The Well of Profundity Runs Dry
The whacky world of therapy is full of really useful stuff – stuff that can turn people’s lives around. But nestling among the roses are the unmistakeable weeds of quackery and charlatanism.
Among the chief offenders is the well known and much feted Deepak Chopra, a bullshit artist of note who once famously claimed to have caused an earthquake whilst meditating. If you belief that, you’ll believe anything, but his many followers consider him a genius – they fawn at the very mention of his name and clasp to their bosoms every pearl of wisdom that drops from his lips. There are others like him and they are easy to spot if you look carefully. They are the special beings that inhabit a higher plane than the rest of us – their greatest pleasure is to enlighten and impress with their deep spirituality and insight into how the universe really works. Their Facebook pages and Twitter feeds are littered with meaningless platitudes that on first glance, seem profound but are ultimately worthless. Here are some examples:
- Being rich is living life on your own terms – according to your possibilities, not your limitations.
- Happiness can be found, even in the darkest of times, if one only remembers to turn on the light.
- You must find the place inside yourself where nothing is impossible.
- When you make a choice, you change the future.
- Walk with those seeking truth… run from those who think they’ve found it.
- Even when you think you have your life all mapped out, things happen that shape your destiny in ways you might never have imagined.
- Happiness for a reason is just another form of misery because the reason can be taken away from us at any time.
If, like me these profundities are lost on you, then you are about to be vindicated because a new and scientific study carried out by psychologists has found that people who are receptive to this new-agey inspirational gobbledygook also suffer from lower levels of intelligence. They are also more prone to believing in the paranormal, fringe religion, conspiracy theories and the effectiveness of snake-oil based alternative medicine.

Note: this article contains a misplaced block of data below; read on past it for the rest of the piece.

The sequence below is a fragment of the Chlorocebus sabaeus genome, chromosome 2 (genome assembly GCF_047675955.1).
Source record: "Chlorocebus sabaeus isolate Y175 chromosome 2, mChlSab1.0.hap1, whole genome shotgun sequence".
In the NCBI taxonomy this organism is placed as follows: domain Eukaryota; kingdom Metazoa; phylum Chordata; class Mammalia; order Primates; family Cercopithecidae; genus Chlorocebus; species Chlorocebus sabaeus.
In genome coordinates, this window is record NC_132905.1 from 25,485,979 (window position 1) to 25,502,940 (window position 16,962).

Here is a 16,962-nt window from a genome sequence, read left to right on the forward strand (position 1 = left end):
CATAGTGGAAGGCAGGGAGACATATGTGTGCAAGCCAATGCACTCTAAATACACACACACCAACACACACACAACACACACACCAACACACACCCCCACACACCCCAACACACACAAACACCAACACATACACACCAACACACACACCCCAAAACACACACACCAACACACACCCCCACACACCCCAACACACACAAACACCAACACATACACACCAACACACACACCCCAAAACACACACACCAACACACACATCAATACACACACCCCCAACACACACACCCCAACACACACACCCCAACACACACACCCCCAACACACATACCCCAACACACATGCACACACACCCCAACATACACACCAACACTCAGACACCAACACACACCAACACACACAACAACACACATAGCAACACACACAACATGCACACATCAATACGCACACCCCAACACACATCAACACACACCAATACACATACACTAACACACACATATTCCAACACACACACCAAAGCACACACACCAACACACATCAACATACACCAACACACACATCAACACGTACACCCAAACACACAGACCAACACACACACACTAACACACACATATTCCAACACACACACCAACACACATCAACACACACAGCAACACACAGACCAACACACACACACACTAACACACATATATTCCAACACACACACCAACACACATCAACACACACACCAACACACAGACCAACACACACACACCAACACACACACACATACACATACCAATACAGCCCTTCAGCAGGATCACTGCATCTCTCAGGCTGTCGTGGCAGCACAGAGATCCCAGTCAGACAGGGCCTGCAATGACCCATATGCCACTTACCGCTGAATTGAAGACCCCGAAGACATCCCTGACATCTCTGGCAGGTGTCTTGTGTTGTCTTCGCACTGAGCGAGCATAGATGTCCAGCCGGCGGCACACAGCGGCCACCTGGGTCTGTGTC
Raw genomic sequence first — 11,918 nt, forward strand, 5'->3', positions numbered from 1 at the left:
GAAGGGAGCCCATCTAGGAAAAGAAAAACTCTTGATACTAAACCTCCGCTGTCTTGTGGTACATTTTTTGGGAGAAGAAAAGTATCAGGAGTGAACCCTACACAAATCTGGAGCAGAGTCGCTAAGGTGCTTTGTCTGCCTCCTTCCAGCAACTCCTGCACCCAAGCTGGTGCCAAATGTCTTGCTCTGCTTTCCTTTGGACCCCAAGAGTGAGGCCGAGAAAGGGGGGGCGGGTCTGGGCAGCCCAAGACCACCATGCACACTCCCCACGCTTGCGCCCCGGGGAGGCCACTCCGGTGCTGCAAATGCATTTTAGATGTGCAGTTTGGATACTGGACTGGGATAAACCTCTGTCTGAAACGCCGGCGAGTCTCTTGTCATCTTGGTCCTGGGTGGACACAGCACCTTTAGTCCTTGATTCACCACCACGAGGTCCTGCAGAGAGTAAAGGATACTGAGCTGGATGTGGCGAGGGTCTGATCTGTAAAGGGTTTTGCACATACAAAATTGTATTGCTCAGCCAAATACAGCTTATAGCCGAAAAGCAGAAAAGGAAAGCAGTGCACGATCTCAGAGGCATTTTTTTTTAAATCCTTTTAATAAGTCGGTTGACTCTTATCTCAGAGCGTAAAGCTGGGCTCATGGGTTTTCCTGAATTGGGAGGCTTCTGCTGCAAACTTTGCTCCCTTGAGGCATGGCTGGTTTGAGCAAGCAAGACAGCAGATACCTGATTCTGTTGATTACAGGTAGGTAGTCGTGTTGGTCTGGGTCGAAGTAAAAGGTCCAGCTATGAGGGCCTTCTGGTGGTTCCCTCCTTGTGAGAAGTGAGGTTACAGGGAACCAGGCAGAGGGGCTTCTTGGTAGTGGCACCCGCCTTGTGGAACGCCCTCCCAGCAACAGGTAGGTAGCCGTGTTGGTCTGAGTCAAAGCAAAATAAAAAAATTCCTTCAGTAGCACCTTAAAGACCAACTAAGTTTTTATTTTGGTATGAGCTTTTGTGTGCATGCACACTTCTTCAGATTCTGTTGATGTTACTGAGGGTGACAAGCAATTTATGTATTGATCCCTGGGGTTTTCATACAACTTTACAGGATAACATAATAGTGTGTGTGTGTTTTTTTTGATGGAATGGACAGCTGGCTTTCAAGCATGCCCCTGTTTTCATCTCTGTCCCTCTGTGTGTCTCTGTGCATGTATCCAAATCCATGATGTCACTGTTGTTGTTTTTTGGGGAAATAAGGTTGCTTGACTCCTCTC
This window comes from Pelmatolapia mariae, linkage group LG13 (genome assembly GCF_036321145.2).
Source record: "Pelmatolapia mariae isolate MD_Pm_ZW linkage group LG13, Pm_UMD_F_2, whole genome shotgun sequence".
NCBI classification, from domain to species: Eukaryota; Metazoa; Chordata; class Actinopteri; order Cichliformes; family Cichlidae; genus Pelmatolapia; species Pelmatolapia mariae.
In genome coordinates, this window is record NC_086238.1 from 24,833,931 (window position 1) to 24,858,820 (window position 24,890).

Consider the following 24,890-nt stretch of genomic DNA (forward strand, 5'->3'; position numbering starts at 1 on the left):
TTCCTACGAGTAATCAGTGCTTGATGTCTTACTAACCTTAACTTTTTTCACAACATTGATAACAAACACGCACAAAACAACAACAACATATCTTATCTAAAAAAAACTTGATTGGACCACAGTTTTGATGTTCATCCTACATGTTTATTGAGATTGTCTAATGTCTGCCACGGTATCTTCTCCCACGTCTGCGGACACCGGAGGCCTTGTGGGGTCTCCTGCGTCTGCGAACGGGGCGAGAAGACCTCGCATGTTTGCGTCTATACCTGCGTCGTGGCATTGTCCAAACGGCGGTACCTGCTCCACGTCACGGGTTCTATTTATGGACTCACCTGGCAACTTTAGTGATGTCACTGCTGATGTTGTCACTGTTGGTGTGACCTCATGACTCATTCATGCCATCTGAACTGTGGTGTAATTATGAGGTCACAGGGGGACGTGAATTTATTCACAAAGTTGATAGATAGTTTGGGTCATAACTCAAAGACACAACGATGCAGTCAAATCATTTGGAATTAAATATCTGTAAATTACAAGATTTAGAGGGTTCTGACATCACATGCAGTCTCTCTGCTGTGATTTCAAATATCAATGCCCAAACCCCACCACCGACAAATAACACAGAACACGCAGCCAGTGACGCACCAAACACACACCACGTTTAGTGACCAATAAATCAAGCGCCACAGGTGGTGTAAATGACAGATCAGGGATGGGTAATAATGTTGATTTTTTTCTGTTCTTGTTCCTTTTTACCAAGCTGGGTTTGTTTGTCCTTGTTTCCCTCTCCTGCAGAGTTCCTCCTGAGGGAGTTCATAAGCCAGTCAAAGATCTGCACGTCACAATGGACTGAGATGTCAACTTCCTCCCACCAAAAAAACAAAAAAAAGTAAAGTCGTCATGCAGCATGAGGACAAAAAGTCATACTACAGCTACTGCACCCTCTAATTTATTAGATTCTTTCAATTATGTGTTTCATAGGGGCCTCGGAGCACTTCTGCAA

The study, carried out at the University of Waterloo, in Ontario, made use of quotes similar to the ones above, from the Twitter feed of the great guru Deepak Chopra. The psychologists tested whether some people are more receptive to the statements than others. In four experiments involving more than 800 volunteers, the researchers asked participants to evaluate a series of statements and indicate how profound they thought they were or if indeed they agreed with them.
These were mixed with nonsense statements designed by the team that blended together buzzwords and meaningless or mundane statements such as ‘attention and intention are the mechanics of Manifestation’ and ‘imagination is inside exponential space time events,’ all nonsense of course, but impressive at first glance.
As part of the research, which primarily focussed on pseudo-profound statements or assertions that whilst presented as truth were in fact meaningless vacuous rubbish, the researchers also got the participants to perform a series of cognitive tests, asking them if they agreed with a series of statements about religion, the paranormal or conspiracy theories.
The results clearly supported the idea that some people are more receptive to this type of vacuous nonsense and that failure to detect it is a failure to recognise deceptive vagueness in false but impressive sounding claims. Those who were more responsive to the vacuous statements were also less reflective and lower in cognitive ability, both in numeracy, verbal ability and fluid intelligence.
Deepak Chopra’s quotes have become so famous that there are several websites dedicated to them and some even generate random quotes in his style by pulling words from his Twitter feed.
Like Sands Through the Hourglass, So are the Lays of Our Dives.